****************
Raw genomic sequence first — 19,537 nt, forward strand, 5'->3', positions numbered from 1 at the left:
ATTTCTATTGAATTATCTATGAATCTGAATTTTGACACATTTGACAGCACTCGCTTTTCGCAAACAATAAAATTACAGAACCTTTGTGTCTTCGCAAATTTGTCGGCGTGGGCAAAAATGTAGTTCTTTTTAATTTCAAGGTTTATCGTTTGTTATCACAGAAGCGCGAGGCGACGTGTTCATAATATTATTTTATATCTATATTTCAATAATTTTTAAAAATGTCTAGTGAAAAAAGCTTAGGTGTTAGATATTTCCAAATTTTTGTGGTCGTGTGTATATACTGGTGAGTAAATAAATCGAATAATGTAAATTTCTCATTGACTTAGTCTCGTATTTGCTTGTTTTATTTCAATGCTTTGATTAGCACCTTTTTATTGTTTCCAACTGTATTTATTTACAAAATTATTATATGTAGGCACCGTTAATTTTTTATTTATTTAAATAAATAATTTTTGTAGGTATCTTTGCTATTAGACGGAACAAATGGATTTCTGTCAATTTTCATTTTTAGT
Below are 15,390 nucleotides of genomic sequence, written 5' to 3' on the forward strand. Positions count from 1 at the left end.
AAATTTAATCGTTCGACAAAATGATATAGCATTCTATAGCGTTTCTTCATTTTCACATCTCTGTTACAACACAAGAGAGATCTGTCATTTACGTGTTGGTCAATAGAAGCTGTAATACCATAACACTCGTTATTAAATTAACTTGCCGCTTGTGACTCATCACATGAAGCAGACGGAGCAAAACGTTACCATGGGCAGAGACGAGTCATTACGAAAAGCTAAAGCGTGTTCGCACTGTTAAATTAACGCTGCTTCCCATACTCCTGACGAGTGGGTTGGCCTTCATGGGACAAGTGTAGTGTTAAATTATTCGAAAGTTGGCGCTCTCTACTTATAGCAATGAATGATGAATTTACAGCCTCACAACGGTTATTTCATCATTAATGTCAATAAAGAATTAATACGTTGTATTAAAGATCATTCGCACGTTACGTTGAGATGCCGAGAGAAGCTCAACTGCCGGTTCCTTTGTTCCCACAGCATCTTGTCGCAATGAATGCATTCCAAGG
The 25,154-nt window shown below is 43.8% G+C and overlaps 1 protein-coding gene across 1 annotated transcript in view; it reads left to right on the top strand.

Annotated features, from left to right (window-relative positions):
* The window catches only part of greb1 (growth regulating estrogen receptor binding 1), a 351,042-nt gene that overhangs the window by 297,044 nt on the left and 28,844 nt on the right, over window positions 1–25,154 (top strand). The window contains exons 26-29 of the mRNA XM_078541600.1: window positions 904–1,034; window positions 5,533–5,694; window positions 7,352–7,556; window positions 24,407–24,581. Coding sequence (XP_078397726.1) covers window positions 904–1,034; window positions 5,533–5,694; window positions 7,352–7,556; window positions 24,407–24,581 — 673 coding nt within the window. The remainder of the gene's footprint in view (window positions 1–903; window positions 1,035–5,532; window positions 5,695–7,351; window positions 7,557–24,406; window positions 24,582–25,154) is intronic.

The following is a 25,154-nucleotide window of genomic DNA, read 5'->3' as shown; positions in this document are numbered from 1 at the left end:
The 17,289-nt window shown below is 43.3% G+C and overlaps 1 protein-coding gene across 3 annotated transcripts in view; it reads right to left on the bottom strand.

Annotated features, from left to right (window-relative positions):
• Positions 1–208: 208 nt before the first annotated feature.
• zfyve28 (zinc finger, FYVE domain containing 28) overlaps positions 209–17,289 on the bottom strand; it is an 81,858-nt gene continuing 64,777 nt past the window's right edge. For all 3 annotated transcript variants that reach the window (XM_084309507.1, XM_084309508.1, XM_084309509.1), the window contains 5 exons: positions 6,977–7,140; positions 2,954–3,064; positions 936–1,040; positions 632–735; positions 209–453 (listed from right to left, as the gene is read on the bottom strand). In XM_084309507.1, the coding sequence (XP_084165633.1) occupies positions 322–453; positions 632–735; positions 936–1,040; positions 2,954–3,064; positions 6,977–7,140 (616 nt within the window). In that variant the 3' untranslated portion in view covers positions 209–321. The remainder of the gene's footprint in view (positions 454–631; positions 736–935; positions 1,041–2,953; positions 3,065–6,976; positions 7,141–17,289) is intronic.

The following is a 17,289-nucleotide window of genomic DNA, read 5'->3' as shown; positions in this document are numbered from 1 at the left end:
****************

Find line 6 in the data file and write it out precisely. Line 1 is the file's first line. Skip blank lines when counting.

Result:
Annotated features, from left to right (window-relative positions):